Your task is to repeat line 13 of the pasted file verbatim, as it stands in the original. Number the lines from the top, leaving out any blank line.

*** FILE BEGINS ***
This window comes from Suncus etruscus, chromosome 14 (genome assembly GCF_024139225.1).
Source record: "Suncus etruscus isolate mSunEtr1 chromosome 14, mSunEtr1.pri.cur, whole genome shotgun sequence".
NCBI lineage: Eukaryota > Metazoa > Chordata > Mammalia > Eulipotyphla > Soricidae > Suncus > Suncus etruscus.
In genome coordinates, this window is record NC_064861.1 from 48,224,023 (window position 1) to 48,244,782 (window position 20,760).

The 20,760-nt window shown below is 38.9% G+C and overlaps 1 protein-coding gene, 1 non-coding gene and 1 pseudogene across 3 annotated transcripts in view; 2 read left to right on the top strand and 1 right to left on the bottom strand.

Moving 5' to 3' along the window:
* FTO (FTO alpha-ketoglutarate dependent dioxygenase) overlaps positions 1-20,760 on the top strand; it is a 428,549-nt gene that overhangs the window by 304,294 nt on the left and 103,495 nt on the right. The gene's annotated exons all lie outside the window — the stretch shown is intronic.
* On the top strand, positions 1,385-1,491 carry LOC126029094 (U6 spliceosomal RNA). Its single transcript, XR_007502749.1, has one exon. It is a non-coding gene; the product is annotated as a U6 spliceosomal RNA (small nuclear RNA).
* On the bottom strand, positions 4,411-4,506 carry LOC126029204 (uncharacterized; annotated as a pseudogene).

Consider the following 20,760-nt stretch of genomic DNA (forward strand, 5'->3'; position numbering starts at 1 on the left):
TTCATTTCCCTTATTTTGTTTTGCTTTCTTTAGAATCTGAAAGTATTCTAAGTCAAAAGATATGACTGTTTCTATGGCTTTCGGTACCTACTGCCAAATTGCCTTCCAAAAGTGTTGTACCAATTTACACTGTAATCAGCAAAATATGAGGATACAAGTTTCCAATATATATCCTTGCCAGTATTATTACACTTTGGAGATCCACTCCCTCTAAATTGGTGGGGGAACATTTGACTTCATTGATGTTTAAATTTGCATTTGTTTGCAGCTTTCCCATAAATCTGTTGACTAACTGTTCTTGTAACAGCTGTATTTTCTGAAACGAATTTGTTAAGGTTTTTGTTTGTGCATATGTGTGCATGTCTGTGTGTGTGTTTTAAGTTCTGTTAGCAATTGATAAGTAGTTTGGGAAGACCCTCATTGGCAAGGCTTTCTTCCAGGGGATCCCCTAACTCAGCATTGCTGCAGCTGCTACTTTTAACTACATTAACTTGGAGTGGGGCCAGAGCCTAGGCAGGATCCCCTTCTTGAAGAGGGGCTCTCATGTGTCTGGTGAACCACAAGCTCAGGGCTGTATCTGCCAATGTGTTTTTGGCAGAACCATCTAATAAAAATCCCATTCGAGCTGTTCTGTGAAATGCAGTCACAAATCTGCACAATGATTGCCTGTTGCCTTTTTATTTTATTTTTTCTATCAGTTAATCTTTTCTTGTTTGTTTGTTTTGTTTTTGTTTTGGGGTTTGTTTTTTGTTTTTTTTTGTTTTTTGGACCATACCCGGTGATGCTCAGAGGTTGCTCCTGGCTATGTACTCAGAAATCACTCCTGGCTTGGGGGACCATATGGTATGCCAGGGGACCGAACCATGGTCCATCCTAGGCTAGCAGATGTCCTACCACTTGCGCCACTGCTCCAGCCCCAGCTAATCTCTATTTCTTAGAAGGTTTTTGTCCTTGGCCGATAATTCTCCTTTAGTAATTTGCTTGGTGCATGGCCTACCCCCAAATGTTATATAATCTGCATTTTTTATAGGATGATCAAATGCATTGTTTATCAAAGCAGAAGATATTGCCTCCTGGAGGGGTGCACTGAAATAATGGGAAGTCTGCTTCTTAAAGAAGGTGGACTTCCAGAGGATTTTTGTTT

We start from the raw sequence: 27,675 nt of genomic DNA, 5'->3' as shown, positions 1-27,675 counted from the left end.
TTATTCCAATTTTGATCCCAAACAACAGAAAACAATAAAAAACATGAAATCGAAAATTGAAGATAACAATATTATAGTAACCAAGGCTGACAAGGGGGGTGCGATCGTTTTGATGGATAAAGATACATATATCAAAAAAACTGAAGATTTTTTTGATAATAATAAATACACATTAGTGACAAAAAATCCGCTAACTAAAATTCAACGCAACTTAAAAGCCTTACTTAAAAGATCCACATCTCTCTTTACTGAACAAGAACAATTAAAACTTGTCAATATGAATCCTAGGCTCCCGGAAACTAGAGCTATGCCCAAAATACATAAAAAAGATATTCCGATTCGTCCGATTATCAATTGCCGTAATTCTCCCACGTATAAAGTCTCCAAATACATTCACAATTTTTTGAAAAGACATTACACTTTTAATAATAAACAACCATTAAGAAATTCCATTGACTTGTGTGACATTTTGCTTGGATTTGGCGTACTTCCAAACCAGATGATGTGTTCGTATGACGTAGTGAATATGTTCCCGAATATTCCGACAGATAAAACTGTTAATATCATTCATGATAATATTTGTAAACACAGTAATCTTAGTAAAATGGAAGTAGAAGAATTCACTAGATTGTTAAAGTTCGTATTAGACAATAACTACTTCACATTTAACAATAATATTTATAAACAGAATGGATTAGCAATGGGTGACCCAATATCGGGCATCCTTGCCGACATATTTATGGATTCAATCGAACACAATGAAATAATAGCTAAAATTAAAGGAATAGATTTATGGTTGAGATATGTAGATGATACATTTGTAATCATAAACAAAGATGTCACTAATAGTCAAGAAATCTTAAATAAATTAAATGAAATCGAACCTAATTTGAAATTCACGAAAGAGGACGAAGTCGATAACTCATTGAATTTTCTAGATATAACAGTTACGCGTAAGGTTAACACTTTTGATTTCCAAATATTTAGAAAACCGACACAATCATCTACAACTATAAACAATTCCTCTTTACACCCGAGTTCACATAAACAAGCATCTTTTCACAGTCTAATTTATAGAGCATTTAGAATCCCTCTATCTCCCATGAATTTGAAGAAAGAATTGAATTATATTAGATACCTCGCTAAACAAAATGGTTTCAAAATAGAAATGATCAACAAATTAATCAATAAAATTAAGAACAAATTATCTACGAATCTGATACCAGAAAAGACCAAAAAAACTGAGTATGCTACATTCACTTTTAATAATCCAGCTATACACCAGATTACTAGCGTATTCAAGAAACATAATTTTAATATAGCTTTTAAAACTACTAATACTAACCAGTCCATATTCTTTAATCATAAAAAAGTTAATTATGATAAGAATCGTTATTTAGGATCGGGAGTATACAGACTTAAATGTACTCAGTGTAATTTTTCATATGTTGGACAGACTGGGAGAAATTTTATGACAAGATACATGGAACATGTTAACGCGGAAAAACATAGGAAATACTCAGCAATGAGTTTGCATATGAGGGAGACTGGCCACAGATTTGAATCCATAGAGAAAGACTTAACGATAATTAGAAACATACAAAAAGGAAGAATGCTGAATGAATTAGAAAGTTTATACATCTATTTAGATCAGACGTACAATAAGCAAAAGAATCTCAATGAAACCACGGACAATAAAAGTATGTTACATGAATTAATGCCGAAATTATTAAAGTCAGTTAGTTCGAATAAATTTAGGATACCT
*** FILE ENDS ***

TTATTCCAATTTTGATCCCAAACAACAGAAAACAATAAAAAACATGAAATCGAAAATTGAAGATAACAATATTATAGTAACCAAGGCTGACAAGGGGGGTGCGATCGTTTTGATGGATAAAGATACATATATCAAAAAAACTGAAGATTTTTTTGATAATAATAAATACACATTAGTGACAAAAAATCCGCTAACTAAAATTCAACGCAACTTAAAAGCCTTACTTAAAAGATCCACATCTCTCTTTACTGAACAAGAACAATTAAAACTTGTCAATATGAATCCTAGGCTCCCGGAAACTAGAGCTATGCCCAAAATACATAAAAAAGATATTCCGATTCGTCCGATTATCAATTGCCGTAATTCTCCCACGTATAAAGTCTCCAAATACATTCACAATTTTTTGAAAAGACATTACACTTTTAATAATAAACAACCATTAAGAAATTCCATTGACTTGTGTGACATTTTGCTTGGATTTGGCGTACTTCCAAACCAGATGATGTGTTCGTATGACGTAGTGAATATGTTCCCGAATATTCCGACAGATAAAACTGTTAATATCATTCATGATAATATTTGTAAACACAGTAATCTTAGTAAAATGGAAGTAGAAGAATTCACTAGATTGTTAAAGTTCGTATTAGACAATAACTACTTCACATTTAACAATAATATTTATAAACAGAATGGATTAGCAATGGGTGACCCAATATCGGGCATCCTTGCCGACATATTTATGGATTCAATCGAACACAATGAAATAATAGCTAAAATTAAAGGAATAGATTTATGGTTGAGATATGTAGATGATACATTTGTAATCATAAACAAAGATGTCACTAATAGTCAAGAAATCTTAAATAAATTAAATGAAATCGAACCTAATTTGAAATTCACGAAAGAGGACGAAGTCGATAACTCATTGAATTTTCTAGATATAACAGTTACGCGTAAGGTTAACACTTTTGATTTCCAAATATTTAGAAAACCGACACAATCATCTACAACTATAAACAATTCCTCTTTACACCCGAGTTCACATAAACAAGCATCTTTTCACAGTCTAATTTATAGAGCATTTAGAATCCCTCTATCTCCCATGAATTTGAAGAAAGAATTGAATTATATTAGATACCTCGCTAAACAAAATGGTTTCAAAATAGAAATGATCAACAAATTAATCAATAAAATTAAGAACAAATTATCTACGAATCTGATACCAGAAAAGACCAAAAAAACTGAGTATGCTACATTCACTTTTAATAATCCAGCTATACACCAGATTACTAGCGTATTCAAGAAACATAATTTTAATATAGCTTTTAAAACTACTAATACTAACCAGTCCATATTCTTTAATCATAAAAAAGTTAATTATGATAAGAATCGTTATTTAGGATCGGGAGTATACAGACTTAAATGTACTCAGTGTAATTTTTCATATGTTGGACAGACTGGGAGAAATTTTATGACAAGATACATGGAACATGTTAACGCGGAAAAACATAGGAAATACTCAGCAATGAGTTTGCATATGAGGGAGACTGGCCACAGATTTGAATCCATAGAGAAAGACTTAACGATAATTAGAAACATACAAAAAGGAAGAATGCTGAATGAATTAGAAAGTTTATACATCTATTTAGATCAGACGTACAATAAGCAAAAGAATCTCAATGAAACCACGGACAATAAAAGTATGTTACATGAATTAATGCCGAAATTATTAAAGTCAGTTAGTTCGAATAAATTTAGGATACCT